China is laying the groundwork for war with Taiwan | Page 2 | World Defense

China is laying the groundwork for war with Taiwan


Sep 9, 2020
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China criticizes passage of USS John S. McCain through Taiwan Strait
April 7, 2021
By Ed Adamczyk
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The destroyer USS John S. McCain transited the Taiwan Strait on Wednesday, the U.S. Navy announced. Photo by MCS1 Jeremy Graham/U.S. Navy

April 7 (UPI) -- The transit of the guided-missile destroyer USS John S. McCain through the Taiwan Strait on Wednesday drew swift condemnation from the Chinese military.

The ship sailed through the strait separating Tainan and China, in a "routine exercise" demonstrating the "U.S. commitment to a free and open Indo-Pacific [Ocean]," a Navy statement on Wednesday said.

In a statement, Col. Zhang Chunhui, spokesman for China's People's Liberation Army Eastern Theater Command, said the action sent an erroneous signal to forces supporting Taiwan's independence from China.

He added that the appearance of the ship undermined the regional status and jeopardized stability in the 110-mile strait, regarded as an international waterway.

"China is firmly opposed to it," he said, noting that the PLA remains on high alert and ready to respond to threats.

While the independence of the island nation has been globally recognized since 1949, China regards Taiwan as a breakaway province to eventually be reunited with the mainland country.

The United States has affirmed its interest in protecting Taiwan's independence, and Taiwan has been a regular purchaser of U.S. military equipment since 2015.

The U.S. Navy routinely sends ships through the strait in a show of force, as well as solidarity with Taiwan, and China was critical of the March 30 visit to the island by U.S. Ambassador to Palau John Hennessey-Niland.

The visit suggests an era of greater coordination in the areas of security and defense between Taiwan and the United States, Lin Ting-hui of the Taiwan Society of International Law told the Taipei Times.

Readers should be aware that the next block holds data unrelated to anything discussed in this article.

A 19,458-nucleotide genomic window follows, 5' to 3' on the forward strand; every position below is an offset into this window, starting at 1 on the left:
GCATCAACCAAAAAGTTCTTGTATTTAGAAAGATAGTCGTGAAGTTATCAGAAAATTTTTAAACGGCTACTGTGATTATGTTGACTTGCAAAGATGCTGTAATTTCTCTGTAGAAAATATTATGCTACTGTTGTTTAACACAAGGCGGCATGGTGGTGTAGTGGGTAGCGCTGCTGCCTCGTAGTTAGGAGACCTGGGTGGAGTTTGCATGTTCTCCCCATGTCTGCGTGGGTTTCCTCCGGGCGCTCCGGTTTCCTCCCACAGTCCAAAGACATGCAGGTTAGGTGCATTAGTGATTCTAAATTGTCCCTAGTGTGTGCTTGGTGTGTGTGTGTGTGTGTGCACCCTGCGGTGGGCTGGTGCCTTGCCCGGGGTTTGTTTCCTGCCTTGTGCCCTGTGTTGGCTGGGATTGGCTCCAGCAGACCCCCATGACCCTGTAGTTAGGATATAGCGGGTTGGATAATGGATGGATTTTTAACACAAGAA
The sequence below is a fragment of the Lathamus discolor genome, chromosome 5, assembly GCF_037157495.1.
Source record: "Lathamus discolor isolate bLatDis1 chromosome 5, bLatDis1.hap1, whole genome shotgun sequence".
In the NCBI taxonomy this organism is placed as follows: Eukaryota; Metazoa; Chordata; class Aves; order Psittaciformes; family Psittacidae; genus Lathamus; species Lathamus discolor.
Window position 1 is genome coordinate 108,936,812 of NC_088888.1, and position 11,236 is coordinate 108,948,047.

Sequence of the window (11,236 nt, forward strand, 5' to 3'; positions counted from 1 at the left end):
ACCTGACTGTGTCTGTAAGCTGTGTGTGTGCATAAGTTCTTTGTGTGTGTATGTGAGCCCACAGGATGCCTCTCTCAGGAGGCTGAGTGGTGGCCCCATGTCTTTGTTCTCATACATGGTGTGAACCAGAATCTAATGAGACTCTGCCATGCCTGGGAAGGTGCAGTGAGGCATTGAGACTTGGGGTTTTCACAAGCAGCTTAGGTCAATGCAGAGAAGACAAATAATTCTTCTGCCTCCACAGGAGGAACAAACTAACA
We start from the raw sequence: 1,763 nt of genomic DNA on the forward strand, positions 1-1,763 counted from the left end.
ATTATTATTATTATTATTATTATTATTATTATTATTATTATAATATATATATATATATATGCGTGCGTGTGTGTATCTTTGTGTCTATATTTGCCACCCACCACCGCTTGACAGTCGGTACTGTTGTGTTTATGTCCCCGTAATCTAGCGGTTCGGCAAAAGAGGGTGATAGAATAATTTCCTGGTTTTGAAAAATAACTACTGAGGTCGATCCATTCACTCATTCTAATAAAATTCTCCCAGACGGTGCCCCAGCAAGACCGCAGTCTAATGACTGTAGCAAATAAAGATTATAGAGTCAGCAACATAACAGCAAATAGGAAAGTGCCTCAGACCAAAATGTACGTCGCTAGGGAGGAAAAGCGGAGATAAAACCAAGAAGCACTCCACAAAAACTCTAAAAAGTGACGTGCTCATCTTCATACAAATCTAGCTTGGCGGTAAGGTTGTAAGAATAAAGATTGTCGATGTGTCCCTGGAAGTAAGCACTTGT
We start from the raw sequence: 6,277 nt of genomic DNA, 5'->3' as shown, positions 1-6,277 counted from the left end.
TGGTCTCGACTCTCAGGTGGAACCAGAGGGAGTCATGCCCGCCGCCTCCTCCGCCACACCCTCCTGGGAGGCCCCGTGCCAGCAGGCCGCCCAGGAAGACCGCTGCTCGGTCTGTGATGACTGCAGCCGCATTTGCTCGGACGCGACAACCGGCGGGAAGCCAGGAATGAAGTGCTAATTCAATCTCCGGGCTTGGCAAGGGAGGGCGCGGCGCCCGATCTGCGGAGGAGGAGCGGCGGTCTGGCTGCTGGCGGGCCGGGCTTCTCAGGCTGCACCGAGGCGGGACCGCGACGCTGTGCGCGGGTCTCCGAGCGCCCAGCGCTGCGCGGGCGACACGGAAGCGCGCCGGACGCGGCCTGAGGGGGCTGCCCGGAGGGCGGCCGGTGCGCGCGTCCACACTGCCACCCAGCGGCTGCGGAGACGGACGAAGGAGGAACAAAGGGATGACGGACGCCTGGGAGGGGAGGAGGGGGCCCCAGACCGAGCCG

This week, China's navy conducted exercises, involving one of its two aircraft carriers, in waters near the strait.

A U.S. Navy carrier strike group, led by the aircraft carrier USS Theodore Roosevelt, is also in the vicinity, in the South China Sea.

Earlier in March, Congressional testimony by the United States' two most senior admirals in Asia cited the growing threat of China in the Indo-Pacific region.

Adm. Philip Davidson of the Indo-Pacific Command and Adm. John Aquilino of the Pacific Fleet both mentioned its effect on Taiwan, and Aquilino contended that a Chinese "military takeover" of Taiwan was one of his greatest concerns.

Our peace loving Chinese brothers are good at sabre-rattling and verbal threats, but I await the sinking of the USS McCain anytime soon.
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space cadet

Sep 2, 2019
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From the New York Times​

Good morning. We look at the growing tensions over Taiwan.​

‘Strategic ambiguity’​

When Henry Kissinger secretly traveled to Beijing in 1971 to negotiate the re-establishment of diplomatic ties between the U.S. and China, he came bearing multiple requests — about the Vietnam War, nuclear arms, the Soviet Union and more. Kissinger’s Chinese counterpart, Zhou Enlai, had only one focus: Taiwan.​
The U.S. needed to recognize the government in Beijing, not Taipei, as the only legitimate China, and the United Nations needed to expel Taiwan, Zhou said. Kissinger agreed to those terms, and President Richard Nixon triumphantly visited China the next year.​
Still, the U.S. did not abandon Taiwan. Even as it refused to recognize Taiwan, it continued selling arms to its government and implicitly warned Beijing not to invade. The policy is known as “strategic ambiguity,” and it has endured since the 1970s.​
Now some U.S. officials and foreign-policy experts worry that it has become outdated, as my colleague Michael Crowley explains. They think that President Biden may need to choose between making a more formal commitment to Taiwan’s defense or tempting China to invade.​